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Why is Iran intensifying crackdown on dual citizens?

Iran can use dual citizens to put pressure on Western countries to give Tehran geopolitical or economic points

Dr. Majid Rafizadeh

Published: Updated:

The number of Iranian dual citizens being detained and thrown in jail has reached its highest level.

Most of those being targeted are from Western countries (Europeans or Americans), who have Iranian ethnicity. Iran does not recognize dual citizenships even if the person was born in another country.

Many believed that Iran would open up politically and socially after rejoining the global financial system and after sanctions were lifted. Rowhani encouraged the Iranian Diaspora to visit Iran without fear. So why is Iran ratcheting up its arrests of dual citizens?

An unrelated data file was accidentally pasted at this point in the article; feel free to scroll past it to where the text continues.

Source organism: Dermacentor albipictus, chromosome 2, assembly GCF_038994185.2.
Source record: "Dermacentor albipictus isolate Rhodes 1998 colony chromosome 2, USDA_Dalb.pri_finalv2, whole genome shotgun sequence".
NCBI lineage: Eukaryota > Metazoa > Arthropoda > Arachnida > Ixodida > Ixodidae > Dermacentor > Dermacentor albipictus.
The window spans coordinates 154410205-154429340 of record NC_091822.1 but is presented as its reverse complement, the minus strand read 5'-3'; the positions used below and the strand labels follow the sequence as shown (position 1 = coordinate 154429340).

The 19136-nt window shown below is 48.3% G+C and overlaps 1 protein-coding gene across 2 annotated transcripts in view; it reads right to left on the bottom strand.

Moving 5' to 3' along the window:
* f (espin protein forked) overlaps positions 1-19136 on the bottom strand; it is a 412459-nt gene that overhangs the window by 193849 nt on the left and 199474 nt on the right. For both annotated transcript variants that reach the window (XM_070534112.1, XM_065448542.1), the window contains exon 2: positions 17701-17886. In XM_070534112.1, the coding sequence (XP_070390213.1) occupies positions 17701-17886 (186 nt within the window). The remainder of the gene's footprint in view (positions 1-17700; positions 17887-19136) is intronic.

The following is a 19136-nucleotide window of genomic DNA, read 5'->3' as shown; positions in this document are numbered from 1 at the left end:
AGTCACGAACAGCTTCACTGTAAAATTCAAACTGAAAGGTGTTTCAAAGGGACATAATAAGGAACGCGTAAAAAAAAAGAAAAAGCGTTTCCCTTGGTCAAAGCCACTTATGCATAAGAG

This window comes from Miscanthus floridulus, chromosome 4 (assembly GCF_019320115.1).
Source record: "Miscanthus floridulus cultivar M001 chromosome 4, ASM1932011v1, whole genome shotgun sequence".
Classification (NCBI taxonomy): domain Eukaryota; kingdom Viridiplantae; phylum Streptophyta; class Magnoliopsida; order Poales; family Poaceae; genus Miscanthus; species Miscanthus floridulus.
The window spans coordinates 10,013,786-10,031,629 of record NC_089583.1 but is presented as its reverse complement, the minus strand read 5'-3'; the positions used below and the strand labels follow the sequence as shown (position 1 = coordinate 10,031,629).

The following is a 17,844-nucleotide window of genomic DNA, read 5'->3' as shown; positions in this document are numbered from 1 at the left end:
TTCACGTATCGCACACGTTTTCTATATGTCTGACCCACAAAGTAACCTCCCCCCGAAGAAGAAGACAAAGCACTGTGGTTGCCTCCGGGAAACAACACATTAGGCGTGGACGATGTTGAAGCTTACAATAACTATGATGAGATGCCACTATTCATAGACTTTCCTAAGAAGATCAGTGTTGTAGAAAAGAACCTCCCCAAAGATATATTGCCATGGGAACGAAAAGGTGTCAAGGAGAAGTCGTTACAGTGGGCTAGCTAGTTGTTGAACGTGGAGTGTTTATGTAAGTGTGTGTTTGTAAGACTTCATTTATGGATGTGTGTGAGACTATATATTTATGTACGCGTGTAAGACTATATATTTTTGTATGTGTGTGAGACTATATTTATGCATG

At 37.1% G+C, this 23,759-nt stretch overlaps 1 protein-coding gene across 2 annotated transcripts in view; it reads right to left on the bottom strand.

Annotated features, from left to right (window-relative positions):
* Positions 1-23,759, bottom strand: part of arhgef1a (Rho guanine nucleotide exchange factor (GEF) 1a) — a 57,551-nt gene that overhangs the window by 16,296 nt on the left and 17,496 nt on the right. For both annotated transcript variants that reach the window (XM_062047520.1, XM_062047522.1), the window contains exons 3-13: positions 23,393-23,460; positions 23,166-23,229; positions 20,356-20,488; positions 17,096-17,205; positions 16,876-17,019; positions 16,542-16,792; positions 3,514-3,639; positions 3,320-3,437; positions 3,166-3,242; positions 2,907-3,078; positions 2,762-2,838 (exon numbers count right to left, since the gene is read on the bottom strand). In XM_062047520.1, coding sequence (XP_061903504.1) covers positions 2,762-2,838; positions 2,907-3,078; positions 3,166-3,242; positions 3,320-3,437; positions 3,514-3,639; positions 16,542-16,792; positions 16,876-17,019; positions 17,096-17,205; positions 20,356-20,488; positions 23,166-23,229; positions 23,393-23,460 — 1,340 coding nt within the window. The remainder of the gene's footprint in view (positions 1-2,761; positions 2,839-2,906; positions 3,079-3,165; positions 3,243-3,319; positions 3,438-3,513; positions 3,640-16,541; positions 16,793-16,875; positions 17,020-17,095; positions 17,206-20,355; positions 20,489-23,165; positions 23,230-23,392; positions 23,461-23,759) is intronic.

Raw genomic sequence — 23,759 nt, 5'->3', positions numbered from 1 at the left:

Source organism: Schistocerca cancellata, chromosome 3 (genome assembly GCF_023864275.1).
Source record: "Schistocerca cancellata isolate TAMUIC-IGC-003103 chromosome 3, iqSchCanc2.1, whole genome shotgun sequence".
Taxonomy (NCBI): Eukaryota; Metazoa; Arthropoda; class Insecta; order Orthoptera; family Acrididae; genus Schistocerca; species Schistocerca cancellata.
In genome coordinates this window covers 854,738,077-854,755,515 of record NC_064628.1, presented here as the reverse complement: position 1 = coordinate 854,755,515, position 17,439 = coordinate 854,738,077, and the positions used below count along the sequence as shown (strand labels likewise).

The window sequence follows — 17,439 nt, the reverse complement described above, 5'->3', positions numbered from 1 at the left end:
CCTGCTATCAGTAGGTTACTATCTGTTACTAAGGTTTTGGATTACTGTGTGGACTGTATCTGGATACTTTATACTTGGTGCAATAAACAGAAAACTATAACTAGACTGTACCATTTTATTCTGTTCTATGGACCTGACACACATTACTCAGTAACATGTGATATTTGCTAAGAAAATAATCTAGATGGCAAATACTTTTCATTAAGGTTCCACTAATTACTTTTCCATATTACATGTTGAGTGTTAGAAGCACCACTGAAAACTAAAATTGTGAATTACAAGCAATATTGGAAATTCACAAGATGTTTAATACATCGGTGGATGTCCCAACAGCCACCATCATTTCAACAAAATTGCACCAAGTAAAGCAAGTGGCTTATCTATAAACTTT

Those in jail

As part of a crackdown on American citizens, the Iranian authorities recently confirmed that they have arrested Iranian-American, Robin Shahini, who was visiting his ailing mother.

Some of the dual citizens who are currently spending time in prison are Nazak Afshar, a French citizen who travelled to Iran to visit her ill mother. He was detained at the time of arrival and was sentenced to six years in prison. The charges against her are still not clear.

Iranian authorities use dual citizens as pawns for extracting economic concessions or receiving political and financial gains and can also use them to swap prisoners

Dr. Majid Rafizadeh

A month later, Nanzanin Zaghari-Ratcliffe, a British citizen who is also not a political or human rights activist was arrested. She was with her infant daughter. The authorities also reportedly confiscated the child’s passport. In June Homa Hoodfar, a Canadian citizen and university professor, was arrested. Bahman Daroshafaei, a British citizen, was arrested a few months ago and his family still isn’t aware of his whereabouts and the charges leveled against him.